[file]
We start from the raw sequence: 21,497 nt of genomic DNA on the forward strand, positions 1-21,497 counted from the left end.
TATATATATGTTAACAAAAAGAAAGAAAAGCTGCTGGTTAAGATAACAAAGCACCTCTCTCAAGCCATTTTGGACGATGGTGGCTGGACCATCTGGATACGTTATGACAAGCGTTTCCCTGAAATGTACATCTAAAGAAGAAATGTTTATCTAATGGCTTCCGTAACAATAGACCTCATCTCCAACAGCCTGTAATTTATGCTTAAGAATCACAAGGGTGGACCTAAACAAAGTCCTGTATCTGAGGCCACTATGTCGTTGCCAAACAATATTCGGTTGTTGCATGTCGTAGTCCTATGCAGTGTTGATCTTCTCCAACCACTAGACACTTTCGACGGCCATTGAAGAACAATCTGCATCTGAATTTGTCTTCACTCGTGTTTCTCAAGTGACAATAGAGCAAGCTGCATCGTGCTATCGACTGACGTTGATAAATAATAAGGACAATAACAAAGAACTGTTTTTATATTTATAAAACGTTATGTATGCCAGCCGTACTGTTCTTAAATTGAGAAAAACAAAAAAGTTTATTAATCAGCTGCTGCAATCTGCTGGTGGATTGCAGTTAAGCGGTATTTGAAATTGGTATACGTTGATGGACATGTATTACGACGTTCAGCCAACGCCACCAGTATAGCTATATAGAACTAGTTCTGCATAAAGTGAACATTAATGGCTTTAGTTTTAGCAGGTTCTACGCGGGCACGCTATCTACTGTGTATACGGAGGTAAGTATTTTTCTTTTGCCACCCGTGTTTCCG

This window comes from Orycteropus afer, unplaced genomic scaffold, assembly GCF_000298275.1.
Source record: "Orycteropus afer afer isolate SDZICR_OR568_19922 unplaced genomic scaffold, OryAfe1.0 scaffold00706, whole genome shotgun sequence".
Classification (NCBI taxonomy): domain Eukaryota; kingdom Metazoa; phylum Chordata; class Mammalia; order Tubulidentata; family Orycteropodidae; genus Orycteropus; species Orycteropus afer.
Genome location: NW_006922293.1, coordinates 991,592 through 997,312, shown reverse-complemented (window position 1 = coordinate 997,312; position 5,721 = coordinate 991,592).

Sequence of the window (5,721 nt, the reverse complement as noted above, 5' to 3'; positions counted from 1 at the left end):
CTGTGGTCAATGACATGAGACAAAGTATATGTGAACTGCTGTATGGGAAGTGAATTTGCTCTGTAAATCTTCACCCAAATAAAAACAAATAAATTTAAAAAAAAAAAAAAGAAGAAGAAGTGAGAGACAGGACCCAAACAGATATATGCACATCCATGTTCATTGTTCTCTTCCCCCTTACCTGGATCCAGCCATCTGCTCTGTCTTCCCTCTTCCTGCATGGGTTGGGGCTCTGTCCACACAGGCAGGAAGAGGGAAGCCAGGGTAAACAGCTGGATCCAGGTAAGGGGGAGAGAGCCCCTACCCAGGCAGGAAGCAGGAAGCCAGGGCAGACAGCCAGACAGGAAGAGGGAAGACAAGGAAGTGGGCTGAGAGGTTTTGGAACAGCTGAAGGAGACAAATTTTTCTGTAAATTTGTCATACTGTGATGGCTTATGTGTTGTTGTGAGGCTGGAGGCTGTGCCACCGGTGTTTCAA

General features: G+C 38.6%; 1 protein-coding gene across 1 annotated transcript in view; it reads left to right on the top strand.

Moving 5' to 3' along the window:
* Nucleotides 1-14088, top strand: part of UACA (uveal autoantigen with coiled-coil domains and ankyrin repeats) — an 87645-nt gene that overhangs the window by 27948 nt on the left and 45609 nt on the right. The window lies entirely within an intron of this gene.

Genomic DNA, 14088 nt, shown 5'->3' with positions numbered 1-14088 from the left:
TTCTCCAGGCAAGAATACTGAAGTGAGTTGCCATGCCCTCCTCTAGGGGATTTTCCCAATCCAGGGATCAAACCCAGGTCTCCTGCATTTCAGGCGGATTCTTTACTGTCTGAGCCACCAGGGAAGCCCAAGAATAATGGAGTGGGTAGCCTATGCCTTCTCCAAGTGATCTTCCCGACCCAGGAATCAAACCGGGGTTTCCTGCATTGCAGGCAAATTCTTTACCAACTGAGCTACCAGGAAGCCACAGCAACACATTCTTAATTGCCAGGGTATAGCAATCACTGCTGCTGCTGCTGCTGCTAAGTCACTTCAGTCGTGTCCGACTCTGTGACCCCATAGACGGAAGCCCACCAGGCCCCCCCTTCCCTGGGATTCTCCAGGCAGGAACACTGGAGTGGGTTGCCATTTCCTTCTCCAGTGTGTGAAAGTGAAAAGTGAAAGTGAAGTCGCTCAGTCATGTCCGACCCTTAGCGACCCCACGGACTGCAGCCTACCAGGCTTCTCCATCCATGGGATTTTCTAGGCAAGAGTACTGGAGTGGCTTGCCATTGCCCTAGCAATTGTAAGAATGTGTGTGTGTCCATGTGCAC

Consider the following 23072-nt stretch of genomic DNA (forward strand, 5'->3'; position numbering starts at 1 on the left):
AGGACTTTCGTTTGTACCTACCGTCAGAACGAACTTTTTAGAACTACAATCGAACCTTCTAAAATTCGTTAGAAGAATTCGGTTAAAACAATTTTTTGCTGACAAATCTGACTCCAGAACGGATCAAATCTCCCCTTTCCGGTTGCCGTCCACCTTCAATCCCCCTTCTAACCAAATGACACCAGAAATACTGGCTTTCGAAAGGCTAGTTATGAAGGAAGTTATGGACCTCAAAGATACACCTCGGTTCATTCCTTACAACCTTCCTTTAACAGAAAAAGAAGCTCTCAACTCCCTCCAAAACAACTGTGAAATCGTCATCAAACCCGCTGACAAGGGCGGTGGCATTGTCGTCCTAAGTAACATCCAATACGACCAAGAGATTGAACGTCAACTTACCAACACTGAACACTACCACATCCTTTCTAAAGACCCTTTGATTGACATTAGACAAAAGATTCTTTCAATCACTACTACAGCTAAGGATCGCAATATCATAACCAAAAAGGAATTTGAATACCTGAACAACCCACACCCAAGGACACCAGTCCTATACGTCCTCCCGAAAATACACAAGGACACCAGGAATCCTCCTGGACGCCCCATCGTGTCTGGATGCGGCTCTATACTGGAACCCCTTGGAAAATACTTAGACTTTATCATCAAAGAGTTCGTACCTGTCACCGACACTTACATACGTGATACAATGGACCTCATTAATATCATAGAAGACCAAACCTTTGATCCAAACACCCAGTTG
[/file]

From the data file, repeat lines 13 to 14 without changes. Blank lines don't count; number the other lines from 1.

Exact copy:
TTCTCCAGGCAAGAATACTGAAGTGAGTTGCCATGCCCTCCTCTAGGGGATTTTCCCAATCCAGGGATCAAACCCAGGTCTCCTGCATTTCAGGCGGATTCTTTACTGTCTGAGCCACCAGGGAAGCCCAAGAATAATGGAGTGGGTAGCCTATGCCTTCTCCAAGTGATCTTCCCGACCCAGGAATCAAACCGGGGTTTCCTGCATTGCAGGCAAATTCTTTACCAACTGAGCTACCAGGAAGCCACAGCAACACATTCTTAATTGCCAGGGTATAGCAATCACTGCTGCTGCTGCTGCTGCTAAGTCACTTCAGTCGTGTCCGACTCTGTGACCCCATAGACGGAAGCCCACCAGGCCCCCCCTTCCCTGGGATTCTCCAGGCAGGAACACTGGAGTGGGTTGCCATTTCCTTCTCCAGTGTGTGAAAGTGAAAAGTGAAAGTGAAGTCGCTCAGTCATGTCCGACCCTTAGCGACCCCACGGACTGCAGCCTACCAGGCTTCTCCATCCATGGGATTTTCTAGGCAAGAGTACTGGAGTGGCTTGCCATTGCCCTAGCAATTGTAAGAATGTGTGTGTGTCCATGTGCAC

Consider the following 23072-nt stretch of genomic DNA (forward strand, 5'->3'; position numbering starts at 1 on the left):